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Sex, Evening Wear, Limos and Women's Hoops

Sex, Evening Wear, Limos and Women's Hoops

Much ado has been made about Florida State's Women's basketball team's sexy, evening-gown clad photo spread. Are the photos of the lady Seminoles, sexist, homophobic, in poor taste, or just trying to emulate The L Word's final scene? With the ongoing issue of invisible lesbians in women's sports, the evening gown shoot does raise some questions. 

Sex,Sexuality, or Sports. What are they trying to sell here? That's the question buzzing around women's hoops after Jayda Evans of the Seattle Times went web surfing to Florida State's new women's basketball website. The new look has players stepping out of a limo in evening dresses. Evans points out in her article that in addition to putting glamour first and foremost, this more sexualized look raises that ever-present specter of homophobia in women's sports. Or were they just trying to emulate The L Word'sfinal scene? Just kidding...

Katy Kelleher of Jezebel.com and Jim Buzinski of Outsports.com both picked up the debate. Was it homophobia, sexism or just the desire to glam up the ladies playing the sports? Thoughtful articles sparked great comments that were all over the board. I checked out the Seminoles' site myself, and thought it was done in good spirit and good taste. Underneath each player's limo shot were other court shot pics and shots with friends.  This seems to be the new trend, because Florida State isn't the only school to go the dressy route.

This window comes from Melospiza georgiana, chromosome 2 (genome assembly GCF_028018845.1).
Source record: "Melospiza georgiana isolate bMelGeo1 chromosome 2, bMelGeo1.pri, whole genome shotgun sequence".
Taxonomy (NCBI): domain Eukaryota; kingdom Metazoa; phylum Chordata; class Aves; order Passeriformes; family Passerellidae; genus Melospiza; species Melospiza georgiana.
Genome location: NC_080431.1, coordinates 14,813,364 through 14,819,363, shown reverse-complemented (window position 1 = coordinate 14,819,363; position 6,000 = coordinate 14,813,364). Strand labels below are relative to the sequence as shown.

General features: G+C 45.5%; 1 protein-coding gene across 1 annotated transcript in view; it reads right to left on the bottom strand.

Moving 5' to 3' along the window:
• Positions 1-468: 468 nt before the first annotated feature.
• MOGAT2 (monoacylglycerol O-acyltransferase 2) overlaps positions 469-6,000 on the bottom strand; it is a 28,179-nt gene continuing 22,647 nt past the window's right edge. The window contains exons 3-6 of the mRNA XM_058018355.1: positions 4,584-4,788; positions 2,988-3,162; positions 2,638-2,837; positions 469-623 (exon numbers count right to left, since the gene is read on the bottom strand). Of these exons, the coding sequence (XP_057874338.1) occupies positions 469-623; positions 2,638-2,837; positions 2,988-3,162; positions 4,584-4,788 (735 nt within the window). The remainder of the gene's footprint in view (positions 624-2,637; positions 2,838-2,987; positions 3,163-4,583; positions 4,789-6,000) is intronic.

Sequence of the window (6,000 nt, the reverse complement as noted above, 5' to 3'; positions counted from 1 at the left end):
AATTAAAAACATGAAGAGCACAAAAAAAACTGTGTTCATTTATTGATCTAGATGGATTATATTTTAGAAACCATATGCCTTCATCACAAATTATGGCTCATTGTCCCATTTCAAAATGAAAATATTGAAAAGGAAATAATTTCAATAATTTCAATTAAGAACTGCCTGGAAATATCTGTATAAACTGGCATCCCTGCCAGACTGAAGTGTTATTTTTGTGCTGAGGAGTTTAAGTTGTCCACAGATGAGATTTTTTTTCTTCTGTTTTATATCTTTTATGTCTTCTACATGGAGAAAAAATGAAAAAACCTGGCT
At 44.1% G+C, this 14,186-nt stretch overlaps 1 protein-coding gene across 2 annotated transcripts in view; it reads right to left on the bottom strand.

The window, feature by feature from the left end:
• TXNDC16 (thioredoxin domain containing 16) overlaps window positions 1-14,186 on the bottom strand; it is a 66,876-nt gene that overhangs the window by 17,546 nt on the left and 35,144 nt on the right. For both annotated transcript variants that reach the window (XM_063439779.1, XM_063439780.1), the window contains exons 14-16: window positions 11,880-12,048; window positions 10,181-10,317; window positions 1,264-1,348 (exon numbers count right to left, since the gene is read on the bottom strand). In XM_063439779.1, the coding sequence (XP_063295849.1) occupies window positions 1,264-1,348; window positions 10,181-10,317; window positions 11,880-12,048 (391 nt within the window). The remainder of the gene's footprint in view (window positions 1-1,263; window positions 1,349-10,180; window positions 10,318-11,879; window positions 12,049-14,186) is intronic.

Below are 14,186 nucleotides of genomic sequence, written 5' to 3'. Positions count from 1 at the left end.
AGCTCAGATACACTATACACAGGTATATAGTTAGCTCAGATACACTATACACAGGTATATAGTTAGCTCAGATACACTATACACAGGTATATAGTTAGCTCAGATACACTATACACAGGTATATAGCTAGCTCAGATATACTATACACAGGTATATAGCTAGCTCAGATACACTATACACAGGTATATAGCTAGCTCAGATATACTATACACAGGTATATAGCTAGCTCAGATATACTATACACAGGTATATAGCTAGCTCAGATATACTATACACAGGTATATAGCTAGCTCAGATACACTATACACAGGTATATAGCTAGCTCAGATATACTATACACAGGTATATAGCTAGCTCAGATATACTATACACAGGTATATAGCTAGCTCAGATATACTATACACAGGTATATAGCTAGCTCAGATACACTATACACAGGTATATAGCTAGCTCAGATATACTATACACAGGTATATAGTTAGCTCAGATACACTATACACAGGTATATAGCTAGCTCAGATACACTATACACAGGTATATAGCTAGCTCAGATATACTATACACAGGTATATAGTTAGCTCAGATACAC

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Texas A&M has a poster out with the team also in black eveningwear. The problem that Outsports pointed out is head coach Gary Blair. He stands in the middle of the players pushing up his tie like a perverted uncle or pimp. Buzinski called it "creepy" and I agree.

I've definitely got questions after reading those articles and the subsequent comments. Who thought up the new image idea-the players or some ad team? Who are they targeting--potential students, recruiters, or fans?

It seemed that everyone was in agreement that there was no overt homophobia in putting lady athletes in dresses, but what are those schools saying? I'd love to think that feminine doesn't equal heterosexual, but that's not the stereotype that continues to be perpetuated. Add to that negative recruiting practices-that school has a lot of lesbians, so you don't want to go there-and you have the same old problem that plagues women's sports. What bothers me is that sexist or homophobic, the selling tactics are different for the men than they are for the women and I wish they could be brought to the same standard.

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Helen Wortham